Weekly Conversations... with Marie Reichl

© Anna Sophia Rußmann

Marie Reichel – a 27-year- old graduate of Transmedia Arts at University of Applied Arts Vienna. She’s exhibited in numerous spaces in Vienna and Lower Austria and recently she’s been offered an artist residency at the School of the Art Institute of Chicago which we’re more than happy to hear.

You’re currently sharing one of our studio spaces with David Meran and Ismini Adami. Do you prefer shared working space or having place completely on your own?

I would not commit myself — I like both very much. Of course, there are pros and cons everywhere. During my studies I had a shared studio with six colleagues. We found an art association called ‘perlimpinpin’ to work collectively on art projects. We used our space more for exhibitions and events. It was a very important experience but afterwards I realised that I had rarely worked there on my own stuff. This had also probably something to do with the fact that we had no heaters there but especially because working in a collective with six other people can be pretty intense and enervating. Nevertheless, I enjoyed this time very much. I live alone, and I am always very happy when I have other people around while working from time to time and by the way having coffee breaks is so much more fun with someone else. In the new shared studio space it seems to be pretty perfect for me because during daytime I’m mostly alone there, and during late afternoon it is mostly two of us. So it feels like having both of the opportunities.

Having graduated from Transmedia Arts at University of Applied Arts in Vienna, naturally you seem to use a rather wide range of media. Where do you feel the most secure in?

Working in that wide range of media comes from a simple reason: I can’t decide — and I don’t want to. Of course, it goes a little further: the project defines the media. Mostly it is objects which shrink to drawings which blow up to paintings which grow to installations which transform into film which get some fragmented text which dissolve in sculpture — or in a completely another chronological order. In my tiny little body of art, materiality has a strong symbolic character and plays an important role for an intangible narrative. Sculptural installations are mostly broken by poem-like texts and suggest a way to read the story I want to tell. The artworks are made on the basis of my reality but are only really intended for someone else.

My working process always starts with things I am surrounded with and which directly affect me. Then I arrange those things again and put them in a new setting. I see these settings more like scene pictures which open new spaces and levels in which objects and humans go into a common story. However, the result is controlled improvisation and a combination of a series of coincidences that get translated and transferred. Nevertheless, my answer to the question what kind of art I do is mostly: sculpture and a bit of drawing, a bit of film, a bit of painting.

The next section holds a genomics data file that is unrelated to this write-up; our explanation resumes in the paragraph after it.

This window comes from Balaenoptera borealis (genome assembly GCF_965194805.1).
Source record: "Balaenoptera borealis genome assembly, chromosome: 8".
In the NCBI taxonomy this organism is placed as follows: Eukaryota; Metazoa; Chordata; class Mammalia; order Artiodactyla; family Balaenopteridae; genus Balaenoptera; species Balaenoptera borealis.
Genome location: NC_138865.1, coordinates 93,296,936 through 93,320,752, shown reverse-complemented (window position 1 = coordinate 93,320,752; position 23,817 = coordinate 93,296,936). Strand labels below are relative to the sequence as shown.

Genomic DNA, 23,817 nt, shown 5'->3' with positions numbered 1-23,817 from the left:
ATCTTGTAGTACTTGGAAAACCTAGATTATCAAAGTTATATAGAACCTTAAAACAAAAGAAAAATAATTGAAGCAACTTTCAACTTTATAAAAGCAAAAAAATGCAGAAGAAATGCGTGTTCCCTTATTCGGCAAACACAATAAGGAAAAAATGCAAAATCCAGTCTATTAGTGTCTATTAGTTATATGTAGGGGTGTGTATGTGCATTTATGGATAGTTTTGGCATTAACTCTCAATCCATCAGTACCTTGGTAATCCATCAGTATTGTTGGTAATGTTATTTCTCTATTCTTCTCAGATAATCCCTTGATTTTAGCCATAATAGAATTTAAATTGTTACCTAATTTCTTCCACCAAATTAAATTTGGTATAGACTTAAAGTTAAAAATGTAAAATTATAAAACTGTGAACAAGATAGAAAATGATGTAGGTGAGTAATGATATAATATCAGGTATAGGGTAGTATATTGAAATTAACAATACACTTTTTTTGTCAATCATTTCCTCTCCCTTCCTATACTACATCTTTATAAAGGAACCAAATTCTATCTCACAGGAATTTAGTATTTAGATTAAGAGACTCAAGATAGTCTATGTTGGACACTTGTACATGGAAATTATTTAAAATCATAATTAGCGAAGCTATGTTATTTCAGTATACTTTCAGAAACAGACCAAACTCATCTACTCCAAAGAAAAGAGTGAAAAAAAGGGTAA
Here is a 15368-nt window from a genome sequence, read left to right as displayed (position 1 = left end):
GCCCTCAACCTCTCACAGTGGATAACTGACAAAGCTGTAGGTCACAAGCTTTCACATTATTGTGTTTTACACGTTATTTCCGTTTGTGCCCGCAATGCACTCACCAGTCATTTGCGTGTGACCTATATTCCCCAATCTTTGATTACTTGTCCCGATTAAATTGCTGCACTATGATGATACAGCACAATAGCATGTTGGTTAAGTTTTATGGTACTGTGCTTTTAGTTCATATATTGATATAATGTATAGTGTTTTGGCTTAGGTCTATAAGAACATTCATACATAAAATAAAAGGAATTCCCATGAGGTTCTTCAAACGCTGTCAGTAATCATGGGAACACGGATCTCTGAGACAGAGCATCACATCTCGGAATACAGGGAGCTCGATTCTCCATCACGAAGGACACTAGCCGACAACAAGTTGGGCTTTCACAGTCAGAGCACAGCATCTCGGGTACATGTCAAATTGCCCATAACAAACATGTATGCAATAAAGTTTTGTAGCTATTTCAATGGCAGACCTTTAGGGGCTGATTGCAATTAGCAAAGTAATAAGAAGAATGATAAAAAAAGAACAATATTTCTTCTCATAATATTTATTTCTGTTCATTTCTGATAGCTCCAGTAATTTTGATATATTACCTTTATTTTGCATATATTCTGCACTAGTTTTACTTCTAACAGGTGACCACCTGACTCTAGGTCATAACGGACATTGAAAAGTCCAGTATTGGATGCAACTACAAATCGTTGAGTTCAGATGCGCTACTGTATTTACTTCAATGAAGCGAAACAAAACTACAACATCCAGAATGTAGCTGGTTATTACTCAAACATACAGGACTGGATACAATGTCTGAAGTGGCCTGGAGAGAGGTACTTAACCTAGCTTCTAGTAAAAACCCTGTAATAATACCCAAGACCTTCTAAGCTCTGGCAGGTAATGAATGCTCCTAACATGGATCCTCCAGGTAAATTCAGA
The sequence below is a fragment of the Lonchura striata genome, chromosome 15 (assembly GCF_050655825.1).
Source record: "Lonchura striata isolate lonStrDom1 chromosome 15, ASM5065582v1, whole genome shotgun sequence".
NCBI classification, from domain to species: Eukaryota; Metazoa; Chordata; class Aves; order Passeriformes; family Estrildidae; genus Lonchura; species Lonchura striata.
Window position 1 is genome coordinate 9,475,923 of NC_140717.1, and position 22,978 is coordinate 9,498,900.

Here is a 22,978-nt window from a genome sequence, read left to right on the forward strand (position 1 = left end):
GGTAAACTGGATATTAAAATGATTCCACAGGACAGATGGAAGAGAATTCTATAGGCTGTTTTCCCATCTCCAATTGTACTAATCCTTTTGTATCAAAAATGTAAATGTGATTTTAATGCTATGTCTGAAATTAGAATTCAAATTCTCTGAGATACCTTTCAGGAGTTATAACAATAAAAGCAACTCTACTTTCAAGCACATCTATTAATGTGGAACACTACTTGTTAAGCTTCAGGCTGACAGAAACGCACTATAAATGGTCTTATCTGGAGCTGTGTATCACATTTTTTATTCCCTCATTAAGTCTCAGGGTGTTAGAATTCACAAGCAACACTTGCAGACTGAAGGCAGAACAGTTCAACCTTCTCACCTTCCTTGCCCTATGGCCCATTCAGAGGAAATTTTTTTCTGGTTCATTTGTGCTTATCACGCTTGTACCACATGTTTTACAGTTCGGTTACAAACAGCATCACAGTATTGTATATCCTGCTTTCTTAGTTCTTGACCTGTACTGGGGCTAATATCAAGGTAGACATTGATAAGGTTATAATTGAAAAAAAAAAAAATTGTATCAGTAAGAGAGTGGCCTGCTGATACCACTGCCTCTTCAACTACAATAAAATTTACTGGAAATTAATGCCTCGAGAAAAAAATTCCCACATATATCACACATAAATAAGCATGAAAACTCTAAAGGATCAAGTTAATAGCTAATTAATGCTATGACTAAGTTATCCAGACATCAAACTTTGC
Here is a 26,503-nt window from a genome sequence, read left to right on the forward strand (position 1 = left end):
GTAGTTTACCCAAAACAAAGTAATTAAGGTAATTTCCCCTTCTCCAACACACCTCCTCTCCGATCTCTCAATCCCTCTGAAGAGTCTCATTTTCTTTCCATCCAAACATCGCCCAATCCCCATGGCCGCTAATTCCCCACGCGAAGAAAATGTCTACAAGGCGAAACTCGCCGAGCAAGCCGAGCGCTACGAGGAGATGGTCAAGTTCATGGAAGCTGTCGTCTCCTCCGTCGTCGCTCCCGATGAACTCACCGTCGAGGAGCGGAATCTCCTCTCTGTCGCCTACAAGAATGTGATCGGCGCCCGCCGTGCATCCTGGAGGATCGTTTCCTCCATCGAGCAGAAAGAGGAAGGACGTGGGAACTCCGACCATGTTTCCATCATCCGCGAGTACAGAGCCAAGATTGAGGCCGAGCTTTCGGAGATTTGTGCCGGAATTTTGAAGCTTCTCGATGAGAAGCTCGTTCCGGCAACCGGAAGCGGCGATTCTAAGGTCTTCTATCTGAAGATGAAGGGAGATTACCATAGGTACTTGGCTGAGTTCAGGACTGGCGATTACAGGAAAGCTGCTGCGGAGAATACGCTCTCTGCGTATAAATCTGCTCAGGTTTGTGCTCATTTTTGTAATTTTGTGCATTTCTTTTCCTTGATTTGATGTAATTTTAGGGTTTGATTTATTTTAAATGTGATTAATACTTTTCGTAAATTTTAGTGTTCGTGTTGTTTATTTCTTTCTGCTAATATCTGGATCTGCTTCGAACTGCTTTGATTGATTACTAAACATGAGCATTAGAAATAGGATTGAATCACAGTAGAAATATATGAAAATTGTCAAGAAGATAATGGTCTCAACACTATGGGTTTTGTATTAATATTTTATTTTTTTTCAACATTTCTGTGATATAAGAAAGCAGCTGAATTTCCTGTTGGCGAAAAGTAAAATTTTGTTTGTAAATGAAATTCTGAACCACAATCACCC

What work / project is keeping you the busiest at the moment?

Because of my working process, which almost always starts with my direct surrounding, the finished artworks seem to be pretty personal and one probably feels kind of bit too much intimacy. At the moment I’m trying to explore more possibilities of creating such intimacy and to combine that with our social, political and economical standards. That comes rather from a feeling about our social coexistence than from knowledge about it and I think that is what my intention actually supposed to be: It is not to exercise criticism, but rather to evoke thoughts and much more to evoke feelings in any sort. Hence, I try to express subliminally rather than obviously.

Among others for example I am into a vase which I got as a birthday present a few months ago. What this vase did to me is unbelievable but kind of funny too. As I took it home I started to reorganise my whole flat because I felt it had to be necessary giving the vase the perfect space. I live alone and after time it started to feel like as if it had become my new flatmate. That sounds weird, I know and I see it as a joke too, but I also take that experience seriously and make it part of my work. I think there is more than just a funny story to it, for me it has much to do with topics around getting older and all the duty that comes with it like settling down somewhere, getting a steady job, having a partner or even bringing up a family. One may see that too far-fetched. So my interest is to make that clear in some way.

You’ve been given the opportunity to take part in AIR – ARTIST IN RESIDENCE in Chicago for the upcoming summer – how did you get to taking part in it?

I was always pretty interested in going to the USA for some time — particularly the Middle West like Chicago and Detroit. My interest came rather from a feeling than from knowledge about that area. Especially Chicago always had something appealing to me, which probably came from films and TV shows.

The residence program is a cooperation between the School of the Art Institute of Chicago and AIR Krems which is part of the cultural program of the federal state of Lower Austria. To apply for AIR program you need some kind of relation to Lower Austria and of course an artistic portfolio and all that stuff. As I was born there I was able to do so and I got it. The residency starts at the beginning of June and for me it is the perfect time to go abroad as it is exactly one year after graduating from university.

Interviewer for studio das weisse haus: Simona Lacinová